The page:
Geoffrey Zakarian with Amy Stevenson and Margaret Zakarian
Clarkson/Potter Publishers, 2014
I'm thoroughly enjoying being part of the Blogging for Books program through which I get some truly interesting (and tasty!) cookbooks to preview and tell my readers about. Today's cookbook is such a one.
I cook just like this book's premise: keep essential ingredients on hand and buy the fresh ingredients that look good and/or are on sale (or come in the CSA box!) each week as I need them. Zakarian's 50 essentials comprise a solid list that is surprisingly ordinary. Anchovies and espresso powder are perhaps on the exotic end (although certainly not hard to obtain) and flour, cocoa powder, and baking powder on the more mundane end.
The book is organized around these pantry stars, so it essentially has 50 short chapters: one per key pantry staple. Chapters are organized alphabetically. Zakarian showcases each pantry staple's particular strengths in three recipes which cover a range of functions (appetizers, entrees, side dishes, desserts, breakfast). In addition to the three recipes in each short chapter are an introduction describing the unique qualities of the ingredient and a gorgeous page of photos of the three recipes.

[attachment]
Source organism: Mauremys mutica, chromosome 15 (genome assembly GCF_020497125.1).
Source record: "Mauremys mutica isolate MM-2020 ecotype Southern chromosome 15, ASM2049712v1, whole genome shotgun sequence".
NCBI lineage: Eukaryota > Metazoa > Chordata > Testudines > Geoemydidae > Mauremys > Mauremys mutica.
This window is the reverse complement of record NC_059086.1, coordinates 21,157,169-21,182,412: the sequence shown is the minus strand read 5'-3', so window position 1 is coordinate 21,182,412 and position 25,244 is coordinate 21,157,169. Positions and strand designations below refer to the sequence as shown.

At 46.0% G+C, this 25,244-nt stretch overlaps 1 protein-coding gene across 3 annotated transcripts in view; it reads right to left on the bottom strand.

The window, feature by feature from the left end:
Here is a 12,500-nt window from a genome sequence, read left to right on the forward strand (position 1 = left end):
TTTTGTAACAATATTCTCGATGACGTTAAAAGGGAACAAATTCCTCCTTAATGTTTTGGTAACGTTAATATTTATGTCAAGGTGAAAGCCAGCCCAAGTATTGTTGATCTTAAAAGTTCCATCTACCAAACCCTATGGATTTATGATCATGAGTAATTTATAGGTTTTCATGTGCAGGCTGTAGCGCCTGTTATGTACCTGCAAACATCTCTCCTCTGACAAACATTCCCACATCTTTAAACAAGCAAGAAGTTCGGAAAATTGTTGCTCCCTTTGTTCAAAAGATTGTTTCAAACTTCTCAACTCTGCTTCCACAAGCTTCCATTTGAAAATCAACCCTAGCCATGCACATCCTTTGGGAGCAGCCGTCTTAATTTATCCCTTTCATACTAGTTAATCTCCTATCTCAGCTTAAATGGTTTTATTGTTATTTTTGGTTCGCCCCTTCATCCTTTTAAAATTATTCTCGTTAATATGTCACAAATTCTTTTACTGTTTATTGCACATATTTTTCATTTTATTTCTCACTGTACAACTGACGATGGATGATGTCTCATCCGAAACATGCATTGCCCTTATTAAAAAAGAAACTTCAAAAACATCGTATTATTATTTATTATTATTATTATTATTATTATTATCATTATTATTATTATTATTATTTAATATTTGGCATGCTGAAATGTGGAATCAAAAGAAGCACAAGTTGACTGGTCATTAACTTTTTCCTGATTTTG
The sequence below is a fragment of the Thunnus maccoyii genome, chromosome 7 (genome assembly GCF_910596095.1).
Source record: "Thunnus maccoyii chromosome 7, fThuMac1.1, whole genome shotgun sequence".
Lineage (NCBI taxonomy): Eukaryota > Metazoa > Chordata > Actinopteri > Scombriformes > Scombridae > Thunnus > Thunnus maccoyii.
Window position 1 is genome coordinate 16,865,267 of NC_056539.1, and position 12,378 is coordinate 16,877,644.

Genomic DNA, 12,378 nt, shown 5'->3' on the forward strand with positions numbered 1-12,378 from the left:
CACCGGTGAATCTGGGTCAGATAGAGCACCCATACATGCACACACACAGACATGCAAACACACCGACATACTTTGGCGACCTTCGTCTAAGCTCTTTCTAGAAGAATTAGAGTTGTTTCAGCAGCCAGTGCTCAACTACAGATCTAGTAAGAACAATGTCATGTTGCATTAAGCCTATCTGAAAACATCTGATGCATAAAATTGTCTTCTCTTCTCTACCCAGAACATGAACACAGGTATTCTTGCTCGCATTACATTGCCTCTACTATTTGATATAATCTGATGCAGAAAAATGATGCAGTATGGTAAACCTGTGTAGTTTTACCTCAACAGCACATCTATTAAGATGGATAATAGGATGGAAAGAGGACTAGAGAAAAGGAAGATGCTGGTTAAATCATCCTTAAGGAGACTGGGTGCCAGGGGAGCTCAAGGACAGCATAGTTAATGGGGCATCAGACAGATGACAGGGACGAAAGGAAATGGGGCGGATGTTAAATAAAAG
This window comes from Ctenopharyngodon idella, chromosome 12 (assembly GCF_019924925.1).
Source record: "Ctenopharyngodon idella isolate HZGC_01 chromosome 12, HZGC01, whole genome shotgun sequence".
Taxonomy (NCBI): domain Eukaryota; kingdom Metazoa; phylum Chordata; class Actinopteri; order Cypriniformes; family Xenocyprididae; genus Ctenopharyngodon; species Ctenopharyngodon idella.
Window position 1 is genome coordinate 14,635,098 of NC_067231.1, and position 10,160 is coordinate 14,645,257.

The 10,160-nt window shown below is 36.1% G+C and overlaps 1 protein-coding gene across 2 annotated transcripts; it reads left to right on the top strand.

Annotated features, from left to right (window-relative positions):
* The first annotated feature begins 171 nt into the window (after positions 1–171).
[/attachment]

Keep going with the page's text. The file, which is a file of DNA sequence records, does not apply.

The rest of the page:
Are the recipes tasty? Good question! No cookbook can be truly rated without a sampling of its cuisine. According to my usual pattern, I set out to try three recipes: Sweet and Spicy Popcorn (from the "Popcorn" chapter), Cast Iron Burgers with Secret Sauce (from the "BBQ" chapter), and the Almond-Crusted Pork Chops with Apples (from the "Almonds" chapter). Um, yum!! I had planned to sample a few recipes, rate the cookbook, and loan it to a friend. The night I made the burgers, I called her and told her no such luck. I'm hangin' onto this bad boy a bit longer. The recipes aren't complicated or even truly innovative-sounding; just goes to show that perfect technique and blending of flavors makes the difference from ordinary to extraordinary.
This is not an all-purpose cookbook, so it won't hold that function in a small cookbook library. But for folks who enjoy cooking and are curious to see some new recipes using ordinary ingredients, this is one to check out. An index that included recipes listed by course/meal would be helpful as would page numbers on the photo pages, but as the chef becomes more familiar with the cookbook, these organizational details will seem less necessary.
I received this book from Blogging for Books for this review